Apple recently removed GV Mobile and Voice Central from the App Store and barred Google from bringing its own Google Voice App to the iPhone. However, the FTC is investigating the squabble.
The FTC has sent out memos to Apple, AT&T and Google about why Google Voice compatible Apps. The memos inquire about Apple and AT&T’s relationship in the App approval process and whether or not Google can bring Google Voice to the iPhone through alternate means such as making it a web enabled App accessible through Safari. AT&T however, has denied involvement with Apple’s process for approving Apps:
“AT&T does not manage or approve applications for the App Store. We have received the letter and will, of course, respond to it.”
The irony is AT&T has previously prevented Apple from approving Apps that consume massive amounts of data
In a game of cat and mouse, Palm has pushed out an update that brings back iTunes syncing to the Palm Pre after Apple disabled the feature with a small update to iTunes. Ironically however, Palm has filed a complaint against Apple.
Palm has reported Apple to the USB Compliance Organization for misusing the USB Vendor ID. The basis of Palm’s complaint contradicts its stance against Apple due to the Palm spoofing the Pre’s USB ID to appear as an iPod.
“Palm has released webOS 1.1, which, along with offering more robust EAS support for business users, re-enables Palm media sync,” said company spokesperson Lynn Fox. “Palm believes that openness and interoperability offer better experiences for users by allowing them the freedom to use the content they own without interference across devices and services, so on behalf of consumers, we have notified the USB Implementers Forum of what we believe is improper use of the Vendor ID number by another member.”
It will be interesting to see how this plays out considering Palm is making a bold step by spoofing Apple’s Vendor ID and crying foul over Apple’s supposed misuse of… more...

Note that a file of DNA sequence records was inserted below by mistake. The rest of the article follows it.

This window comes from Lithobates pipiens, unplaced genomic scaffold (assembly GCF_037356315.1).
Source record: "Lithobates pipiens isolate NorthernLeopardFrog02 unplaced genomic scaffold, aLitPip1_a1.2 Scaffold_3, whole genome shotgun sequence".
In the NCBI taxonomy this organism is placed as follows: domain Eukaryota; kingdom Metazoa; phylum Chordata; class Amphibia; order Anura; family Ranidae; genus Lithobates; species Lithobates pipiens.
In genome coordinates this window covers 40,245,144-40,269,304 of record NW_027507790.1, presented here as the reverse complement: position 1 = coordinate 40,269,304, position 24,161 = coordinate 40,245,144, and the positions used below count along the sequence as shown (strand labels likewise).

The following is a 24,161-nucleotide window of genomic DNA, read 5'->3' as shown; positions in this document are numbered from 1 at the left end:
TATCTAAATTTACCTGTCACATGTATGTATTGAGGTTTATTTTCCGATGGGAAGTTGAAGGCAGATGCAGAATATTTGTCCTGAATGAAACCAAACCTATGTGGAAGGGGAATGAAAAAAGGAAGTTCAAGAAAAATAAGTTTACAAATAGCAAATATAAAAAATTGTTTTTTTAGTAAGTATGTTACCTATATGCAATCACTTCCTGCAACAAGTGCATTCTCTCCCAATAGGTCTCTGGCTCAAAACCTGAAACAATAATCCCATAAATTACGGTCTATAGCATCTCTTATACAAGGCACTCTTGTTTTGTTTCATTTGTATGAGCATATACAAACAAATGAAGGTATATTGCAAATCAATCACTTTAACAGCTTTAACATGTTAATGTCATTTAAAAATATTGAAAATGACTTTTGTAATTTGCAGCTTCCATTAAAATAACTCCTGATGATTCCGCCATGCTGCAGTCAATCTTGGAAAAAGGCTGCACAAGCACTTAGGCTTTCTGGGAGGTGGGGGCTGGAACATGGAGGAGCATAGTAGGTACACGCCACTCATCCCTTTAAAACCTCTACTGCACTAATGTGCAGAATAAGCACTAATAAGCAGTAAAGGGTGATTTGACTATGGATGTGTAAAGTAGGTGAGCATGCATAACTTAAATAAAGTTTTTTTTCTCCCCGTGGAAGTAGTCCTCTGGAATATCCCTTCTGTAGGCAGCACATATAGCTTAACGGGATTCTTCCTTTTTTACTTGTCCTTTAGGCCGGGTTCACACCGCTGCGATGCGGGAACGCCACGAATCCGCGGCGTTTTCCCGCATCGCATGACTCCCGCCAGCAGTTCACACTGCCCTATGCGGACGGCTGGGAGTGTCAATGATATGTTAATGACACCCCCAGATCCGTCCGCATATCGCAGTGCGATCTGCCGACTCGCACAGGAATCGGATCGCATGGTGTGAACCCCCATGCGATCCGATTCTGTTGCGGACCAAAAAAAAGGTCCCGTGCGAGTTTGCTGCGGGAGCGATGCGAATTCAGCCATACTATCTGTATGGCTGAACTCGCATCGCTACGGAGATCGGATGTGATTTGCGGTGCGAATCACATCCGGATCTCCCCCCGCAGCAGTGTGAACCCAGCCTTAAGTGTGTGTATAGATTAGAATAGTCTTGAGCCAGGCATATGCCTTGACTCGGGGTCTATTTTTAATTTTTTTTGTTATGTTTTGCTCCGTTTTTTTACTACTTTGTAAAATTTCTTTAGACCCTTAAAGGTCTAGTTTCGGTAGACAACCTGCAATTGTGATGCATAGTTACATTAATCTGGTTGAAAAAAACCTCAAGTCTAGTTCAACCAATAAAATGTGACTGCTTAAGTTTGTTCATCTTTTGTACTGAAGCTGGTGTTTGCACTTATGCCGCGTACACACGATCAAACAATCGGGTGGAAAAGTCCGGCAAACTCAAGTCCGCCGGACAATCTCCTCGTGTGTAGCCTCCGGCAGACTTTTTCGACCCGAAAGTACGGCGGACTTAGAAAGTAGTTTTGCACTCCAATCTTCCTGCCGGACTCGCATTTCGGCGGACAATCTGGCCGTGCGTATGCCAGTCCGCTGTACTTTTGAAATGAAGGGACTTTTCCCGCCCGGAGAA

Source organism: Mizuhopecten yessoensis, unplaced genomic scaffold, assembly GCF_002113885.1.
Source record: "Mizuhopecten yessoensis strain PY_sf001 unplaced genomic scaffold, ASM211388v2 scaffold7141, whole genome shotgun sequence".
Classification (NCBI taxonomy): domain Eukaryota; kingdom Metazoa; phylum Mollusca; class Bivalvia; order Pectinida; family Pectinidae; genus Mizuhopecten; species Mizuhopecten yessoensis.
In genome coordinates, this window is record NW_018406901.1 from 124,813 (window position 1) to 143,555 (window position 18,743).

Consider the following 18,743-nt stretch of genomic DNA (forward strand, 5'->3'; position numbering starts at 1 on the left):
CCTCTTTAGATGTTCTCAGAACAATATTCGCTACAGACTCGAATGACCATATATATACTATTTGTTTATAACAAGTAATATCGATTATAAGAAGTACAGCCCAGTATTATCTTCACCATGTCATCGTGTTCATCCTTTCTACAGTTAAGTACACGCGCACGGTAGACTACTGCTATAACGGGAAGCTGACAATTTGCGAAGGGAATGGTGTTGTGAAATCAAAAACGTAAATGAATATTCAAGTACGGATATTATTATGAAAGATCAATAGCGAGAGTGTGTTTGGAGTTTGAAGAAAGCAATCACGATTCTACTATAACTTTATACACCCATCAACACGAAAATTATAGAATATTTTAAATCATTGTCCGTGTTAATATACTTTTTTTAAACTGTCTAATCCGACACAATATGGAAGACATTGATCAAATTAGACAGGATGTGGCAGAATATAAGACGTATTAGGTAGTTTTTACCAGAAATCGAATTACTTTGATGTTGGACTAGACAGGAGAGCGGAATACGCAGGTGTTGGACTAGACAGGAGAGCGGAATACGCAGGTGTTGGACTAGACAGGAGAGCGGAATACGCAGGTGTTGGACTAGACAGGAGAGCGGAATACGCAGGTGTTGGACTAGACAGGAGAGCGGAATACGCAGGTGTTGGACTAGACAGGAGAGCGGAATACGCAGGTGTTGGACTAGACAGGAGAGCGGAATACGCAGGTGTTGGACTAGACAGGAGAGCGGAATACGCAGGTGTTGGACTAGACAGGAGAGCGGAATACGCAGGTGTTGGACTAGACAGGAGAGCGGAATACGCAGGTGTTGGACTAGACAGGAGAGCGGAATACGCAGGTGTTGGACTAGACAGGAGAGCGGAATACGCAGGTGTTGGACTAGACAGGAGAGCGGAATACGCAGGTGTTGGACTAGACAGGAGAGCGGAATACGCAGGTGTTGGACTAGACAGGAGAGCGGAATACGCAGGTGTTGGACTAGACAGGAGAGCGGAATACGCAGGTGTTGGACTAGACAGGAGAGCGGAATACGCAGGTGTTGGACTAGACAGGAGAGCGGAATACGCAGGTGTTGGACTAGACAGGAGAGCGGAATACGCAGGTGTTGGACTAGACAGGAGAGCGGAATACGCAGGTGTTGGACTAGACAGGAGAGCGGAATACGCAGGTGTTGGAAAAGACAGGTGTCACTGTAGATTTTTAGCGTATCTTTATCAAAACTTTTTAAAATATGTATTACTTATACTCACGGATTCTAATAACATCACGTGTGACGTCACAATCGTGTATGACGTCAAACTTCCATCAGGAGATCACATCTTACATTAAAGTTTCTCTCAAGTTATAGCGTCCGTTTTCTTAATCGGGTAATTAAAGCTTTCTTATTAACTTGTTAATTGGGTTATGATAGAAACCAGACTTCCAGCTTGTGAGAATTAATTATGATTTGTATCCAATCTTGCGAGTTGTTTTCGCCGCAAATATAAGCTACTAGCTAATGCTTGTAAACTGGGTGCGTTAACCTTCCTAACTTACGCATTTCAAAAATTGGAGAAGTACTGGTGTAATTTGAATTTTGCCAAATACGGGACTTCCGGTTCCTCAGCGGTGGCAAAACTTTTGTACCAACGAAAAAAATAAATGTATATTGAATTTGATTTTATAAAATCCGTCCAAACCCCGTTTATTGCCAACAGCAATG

Popular Australian Mac news site, Mactalk, has been hit with a cease and desist over an iPhone rumor posted on their Blog. The take down notice gives more and more proof towards a revamp to the iPhone.
The rumor, Apple’s 16GB iPhone was being discontinued and declared “end of life,” was enough to catch the eye of a firm (whose identity won’t be revealed according to Mactalk) and issue the cease and desist letter albeit two weeks too late. While you can still access the post via Google’s Caching mechanism, the rumor has already taken off across the Blog-o-sphere.
As we loom closer to the public debut of Firmware 3.0 for the iPhone and the new App Store policies that follow, we’re already seeing some of those changes take effect. Notably, Apple’s App review policy is making a drastic change but also a limit is being placed on how Apps can be downloaded.
Previously, you could download an App and redownload it free of cost after you’ve deleted it but now, Apple will be charging you. However, you’re given the option to download said App in iTunes on your computer. The only reasonable explanation is Apple’s fear of “piracy” as iPhone owners could log in to multiple iTunes accounts and download Apps for free that were already bought by their friends in Firmware 3.0.